The Egg and i -
A Simple Explanation of The Trinity
There have been many attempts to explain the “Trinity’” the relationship between God the Father, Jesus and the Holy Spirit. Some have used examples such as water, watermelons and eggs; the principle behind those illustrations is that even though each thing is one, it is also three. Water can be ice and steam, yet they are the same element. The watermelon has a skin, pulp and seeds; the egg is shell, yolk and egg white.
I don’t know how our majestic God feels about being compared to watermelons and eggs, but He is also a loving Father, and like any father, I believe God would seek to provide simple explanations so His little children can understand. I don’t believe that God wishes us to be confused about the “Three” that are so apparent throughout the Old and New Testaments.
I think the illustration that represents the “Trinity” most accurately is the egg example.
The yolk represents God’s “Person,” His Being, and His Holiness which generates Light that no man can approach (I Timothy 6:16).
The egg white represents God’s Spirit. Because God’s Person is unapproachable, the Spirit “White” acts as insulation, for we know that it is through the Holy Spirit that God can communicate, speak through and interact with mankind. A good example would be an electrical cord. We can touch the cord, but not the power it is insulating.
The egg shell is the image of the yolk and the white. Jesus’ Person is the image of God’s Person (Hebrews 1:3), and the Invisible Spirit of the Father that is in Him - “God was in Christ reconciling the world to Himself” (II Corinthians 5:19). This is why Jesus said, “He who has seen Me, has seen the Father” (John 14:9).
The white of an egg is the connection between the yolk and the shell. Jesus’ Person is joined to the Father by the Father’s Holy Spirit, because God’s Spirit is also Jesus’ Spirit - "But you are not in the flesh, but in the Spirit, if the Spirit of God dwells in you. Now if any man has not the Spirit of Christ, he is not His" (Romans 8:9). – “I and My Father are One” (John 10:30). In Jesus “dwells all the fullness of the Godhead bodily” (Colossians 2:9)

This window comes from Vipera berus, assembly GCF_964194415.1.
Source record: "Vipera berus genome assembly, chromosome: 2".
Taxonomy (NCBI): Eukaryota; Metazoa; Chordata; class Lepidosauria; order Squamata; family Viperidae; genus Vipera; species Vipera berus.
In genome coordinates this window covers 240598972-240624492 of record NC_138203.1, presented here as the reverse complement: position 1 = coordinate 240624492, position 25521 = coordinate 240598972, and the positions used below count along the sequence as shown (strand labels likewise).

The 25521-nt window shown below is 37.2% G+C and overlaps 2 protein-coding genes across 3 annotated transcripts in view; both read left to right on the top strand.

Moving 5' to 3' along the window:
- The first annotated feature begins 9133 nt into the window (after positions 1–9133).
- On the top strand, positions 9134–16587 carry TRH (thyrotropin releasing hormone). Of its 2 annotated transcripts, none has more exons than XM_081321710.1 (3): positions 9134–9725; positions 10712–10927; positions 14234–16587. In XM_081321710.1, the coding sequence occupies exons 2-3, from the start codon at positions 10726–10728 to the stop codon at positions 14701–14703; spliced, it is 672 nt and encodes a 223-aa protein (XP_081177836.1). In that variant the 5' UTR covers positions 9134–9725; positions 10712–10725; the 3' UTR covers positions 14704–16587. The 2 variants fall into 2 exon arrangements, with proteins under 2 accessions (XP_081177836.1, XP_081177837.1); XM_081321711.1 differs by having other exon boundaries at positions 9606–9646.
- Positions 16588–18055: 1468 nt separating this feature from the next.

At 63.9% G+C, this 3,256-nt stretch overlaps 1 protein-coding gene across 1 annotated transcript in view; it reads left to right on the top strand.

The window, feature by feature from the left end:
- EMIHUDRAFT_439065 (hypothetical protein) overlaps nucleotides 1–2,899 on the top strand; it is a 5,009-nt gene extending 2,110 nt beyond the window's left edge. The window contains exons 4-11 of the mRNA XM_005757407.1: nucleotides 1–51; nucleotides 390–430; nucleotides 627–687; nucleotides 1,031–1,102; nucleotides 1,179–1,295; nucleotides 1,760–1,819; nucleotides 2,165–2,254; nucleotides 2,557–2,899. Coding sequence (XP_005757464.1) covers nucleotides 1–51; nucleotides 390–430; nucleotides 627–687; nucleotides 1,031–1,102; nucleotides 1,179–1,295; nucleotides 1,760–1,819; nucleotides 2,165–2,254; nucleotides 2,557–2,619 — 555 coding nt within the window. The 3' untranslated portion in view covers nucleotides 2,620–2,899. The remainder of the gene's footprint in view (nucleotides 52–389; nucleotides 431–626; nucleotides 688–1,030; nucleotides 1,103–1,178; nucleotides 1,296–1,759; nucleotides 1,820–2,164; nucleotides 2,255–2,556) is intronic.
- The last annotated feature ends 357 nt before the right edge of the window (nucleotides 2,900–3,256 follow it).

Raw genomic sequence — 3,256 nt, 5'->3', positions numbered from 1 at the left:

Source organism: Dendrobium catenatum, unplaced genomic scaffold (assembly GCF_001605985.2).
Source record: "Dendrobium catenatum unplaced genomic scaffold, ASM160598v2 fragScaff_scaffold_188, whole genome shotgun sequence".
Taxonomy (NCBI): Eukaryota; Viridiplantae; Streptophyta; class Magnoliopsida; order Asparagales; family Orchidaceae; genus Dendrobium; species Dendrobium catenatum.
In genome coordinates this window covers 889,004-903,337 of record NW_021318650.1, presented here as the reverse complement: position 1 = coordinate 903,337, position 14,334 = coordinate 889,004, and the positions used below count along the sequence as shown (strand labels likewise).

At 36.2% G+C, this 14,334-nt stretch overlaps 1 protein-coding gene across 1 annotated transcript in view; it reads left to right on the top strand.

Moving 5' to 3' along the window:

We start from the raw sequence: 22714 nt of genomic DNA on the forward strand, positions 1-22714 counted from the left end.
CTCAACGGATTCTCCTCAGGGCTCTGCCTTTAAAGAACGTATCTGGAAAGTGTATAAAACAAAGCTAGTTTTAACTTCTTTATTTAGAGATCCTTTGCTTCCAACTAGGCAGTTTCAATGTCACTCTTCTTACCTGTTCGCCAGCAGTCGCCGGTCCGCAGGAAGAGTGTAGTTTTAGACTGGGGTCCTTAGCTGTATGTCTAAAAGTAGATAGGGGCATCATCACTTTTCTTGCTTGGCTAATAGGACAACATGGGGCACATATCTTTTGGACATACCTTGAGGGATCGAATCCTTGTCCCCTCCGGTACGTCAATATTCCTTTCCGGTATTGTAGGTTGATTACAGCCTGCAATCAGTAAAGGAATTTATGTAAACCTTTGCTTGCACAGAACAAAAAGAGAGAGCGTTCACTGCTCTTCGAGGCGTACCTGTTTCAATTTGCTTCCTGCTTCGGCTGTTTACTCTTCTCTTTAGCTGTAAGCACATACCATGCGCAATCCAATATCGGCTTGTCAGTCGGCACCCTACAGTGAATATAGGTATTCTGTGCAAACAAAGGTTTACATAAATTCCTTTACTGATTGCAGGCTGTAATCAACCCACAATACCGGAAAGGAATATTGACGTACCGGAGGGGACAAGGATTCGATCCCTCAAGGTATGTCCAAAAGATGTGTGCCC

In humans, our spirits are designed to operate with and be united to the soul which is the person of anyone and so it is with our Egg. The Spirit white is connected to Jesus’ Person – “I will come to you” (John 14:18) and the Father’s Person, “We will come to him and make our abode with him” (John 14:23).
It is the Father’s desire to join His Spirit with all of us as well for He has said – “They shall be My sons and daughters” (II Corinthians 6:18). In order to accomplish this union with God and man, He allowed His Shell to be broken with the weight of our sins to cleanse our souls so His holiness can approach, for God cannot look upon sin (Habakkuk 1:13). Through the brokenness of the Shell, His Son, the Spirit white pours out into our beings through our faith in what was done and believers are joined with the yolk, for it is by One Spirit we have access to God the Father (Ephesians 2:18).